The Teutonic Emigration Saga Found In Tacitus

: Teutonic Mythology

The migration sagas which I have now examined are the only ones

preserved to our time on Teutonic ground. They have come down to us from

the traditions of various tribes. They embrace the East Goths, West

Goths, Longobardians, Gepidae, Burgundians, Herulians, Franks, Saxons,

Swabians, and Alamannians. And if we add to these the evidence of

Hrabanus Maurus, then all the German tribes are embraced in the

traditions. All
he evidences are unanimous in pointing to the North as

the Teutonic cradle. To these testimonies we must, finally, add the

oldest of all--the testimony of the sources of Tacitus from the time of

the birth of Christ and the first century of our era.

Thor was reputed to be the son of Odin, surnamed the All-father, and

Jorth, the earth. He was the source of wisdom, patron of culture and of

heroes, friend of mankind and slayer of giants. He always carried a

heavy hammer, called The Crusher, with which he fought, assisted by

thunder and lightning. From Thor is derived the middle English words

Thursday (Thorsday) and Thunder.]

The statements made by Tacitus in his masterly work concerning the

various tribes of Germany and their religion, traditions, laws, customs,

and character, are gathered from men who, in Germany itself, had seen

and heard what they reported. Of this every page of the work bears

evidence, and it also proves its author to have been a man of keen

observation, veracity, and wide knowledge. The knowledge of his

reporters extends to the myths and heroic songs of the Teutons. The

latter is the characteristic means with which a gifted people, still

leading their primitive life, makes compensation for their lack of

written history in regard to the events and exploits of the past. We

find that the man he interviewed had informed himself in regard to the

contents of the songs which described the first beginning and the most

ancient adventures of the race, and he had done this with sufficient

accuracy to discover a certain disagreement in the genealogies found in

these songs of the patriarchs and tribe heroes of the Teutons--a

disagreement which we shall consider later on. But the man who had done

this had heard nothing which could bring him, and after him Tacitus, to

believe that the Teutons had immigrated from some remote part of the

world to that country which they occupied immediately before the birth

of Christ--to that Germany which Tacitus describes, and in which he

embraces that large island in the North Sea where the seafaring and

warlike Sviones dwelt. Quite the contrary. In his sources of information

Tacitus found nothing to hinder him from assuming as probable the view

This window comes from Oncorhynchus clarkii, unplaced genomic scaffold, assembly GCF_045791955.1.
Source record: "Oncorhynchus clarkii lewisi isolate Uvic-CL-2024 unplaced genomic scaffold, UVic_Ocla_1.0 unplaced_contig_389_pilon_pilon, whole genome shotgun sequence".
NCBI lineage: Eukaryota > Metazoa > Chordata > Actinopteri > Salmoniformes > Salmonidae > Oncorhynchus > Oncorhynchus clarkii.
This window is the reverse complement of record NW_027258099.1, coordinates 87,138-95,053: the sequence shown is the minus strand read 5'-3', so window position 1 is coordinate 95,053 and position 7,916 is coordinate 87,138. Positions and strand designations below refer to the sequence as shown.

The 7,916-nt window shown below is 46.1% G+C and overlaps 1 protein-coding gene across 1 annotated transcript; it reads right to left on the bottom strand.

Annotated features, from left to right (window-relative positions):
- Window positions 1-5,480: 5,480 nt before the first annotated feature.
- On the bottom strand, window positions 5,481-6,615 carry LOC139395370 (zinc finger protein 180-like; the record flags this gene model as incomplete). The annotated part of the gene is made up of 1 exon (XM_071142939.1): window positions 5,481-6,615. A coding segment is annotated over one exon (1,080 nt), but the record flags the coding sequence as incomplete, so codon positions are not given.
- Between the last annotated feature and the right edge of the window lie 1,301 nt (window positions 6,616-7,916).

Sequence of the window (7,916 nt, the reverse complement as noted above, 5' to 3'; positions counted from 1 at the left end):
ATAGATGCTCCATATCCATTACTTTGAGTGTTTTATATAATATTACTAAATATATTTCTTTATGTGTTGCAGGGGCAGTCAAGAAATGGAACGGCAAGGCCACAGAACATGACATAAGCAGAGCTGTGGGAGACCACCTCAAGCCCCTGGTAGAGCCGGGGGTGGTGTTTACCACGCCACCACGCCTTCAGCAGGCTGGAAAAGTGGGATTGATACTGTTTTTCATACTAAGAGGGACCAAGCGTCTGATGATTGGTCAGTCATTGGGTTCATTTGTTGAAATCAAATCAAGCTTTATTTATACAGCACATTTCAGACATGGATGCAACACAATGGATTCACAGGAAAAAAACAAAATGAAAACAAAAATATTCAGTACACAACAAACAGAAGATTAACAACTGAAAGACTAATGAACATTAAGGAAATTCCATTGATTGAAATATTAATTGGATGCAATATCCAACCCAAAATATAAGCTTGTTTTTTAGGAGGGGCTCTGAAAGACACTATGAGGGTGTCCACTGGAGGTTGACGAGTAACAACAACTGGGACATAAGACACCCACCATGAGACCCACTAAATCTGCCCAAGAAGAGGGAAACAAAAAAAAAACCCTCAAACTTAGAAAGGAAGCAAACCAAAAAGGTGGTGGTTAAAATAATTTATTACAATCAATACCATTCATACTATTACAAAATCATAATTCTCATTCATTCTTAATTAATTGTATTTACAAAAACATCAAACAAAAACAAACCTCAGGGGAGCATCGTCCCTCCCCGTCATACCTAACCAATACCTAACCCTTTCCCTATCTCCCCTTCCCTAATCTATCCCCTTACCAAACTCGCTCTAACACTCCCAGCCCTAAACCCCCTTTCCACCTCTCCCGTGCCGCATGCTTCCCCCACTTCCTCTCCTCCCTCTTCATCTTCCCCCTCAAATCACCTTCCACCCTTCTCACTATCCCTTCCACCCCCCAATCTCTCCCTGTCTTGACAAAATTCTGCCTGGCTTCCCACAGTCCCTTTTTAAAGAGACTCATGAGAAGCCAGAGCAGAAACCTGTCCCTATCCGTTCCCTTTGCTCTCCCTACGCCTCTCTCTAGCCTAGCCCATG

he expresses--that the Teutons were aborigines, autochthones, fostered

on the soil which was their fatherland. He expresses his surprise at the

typical similarity prevailing among all the tribes of this populous

people, and at the dissimilarity existing between them on the one hand,

and the non-Teutonic peoples on the other; and he draws the conclusion

that they are entirely unmixed with other races, which, again,

presupposes that the Teutons from the most ancient times have possessed

their country for themselves, and that no foreign element has been able

to get a foothold there. He remarks that there could scarcely have been

any immigrations from that part of Asia which was known to him, or from

Africa or Italy, since the nature of Germany was not suited to invite

people from richer and more beautiful regions. But while Tacitus thus

doubts that non-Teutonic races ever settled in Germany, still he has

heard that people who desired to exchange their old homes for new ones

have come there to live. But these settlements did not, in his opinion,

result in a mixing of the race. Those early immigrants did not come by

land, but in fleets over the sea; and as this sea was the boundless

ocean which lies beyond the Teutonic continent and was seldom visited by

people living in the countries embraced in the Roman empire, those

immigrants must themselves have been Teutons. The words of Tacitus are

(Germ., 2): Germanos indigenas crediderim minimeque aliarum

gentium adventibus et hospitiis mixtos, quia nec terra olim sed

classibus advehebantur qui mutare sedes quaerebant, et immensus ultra

atque ut sic dixerim adversus Oceanus raris ab orbe nostro navibus

aditur. "I should think that the Teutons themselves are aborigines (and

not at all mixed through immigrations or connection with non-Teutonic

tribes). For those desiring to change homes did not in early times come

by land, but in ships across the boundless and, so to speak, hostile

ocean--a sea seldom visited by ships from the Roman world." This passage

is to be compared with, and is interpreted by, what Tacitus tells when

he, for the second time, speaks of this same ocean in chapter 44, where

he relates that in the very midst of this ocean lies a land inhabited by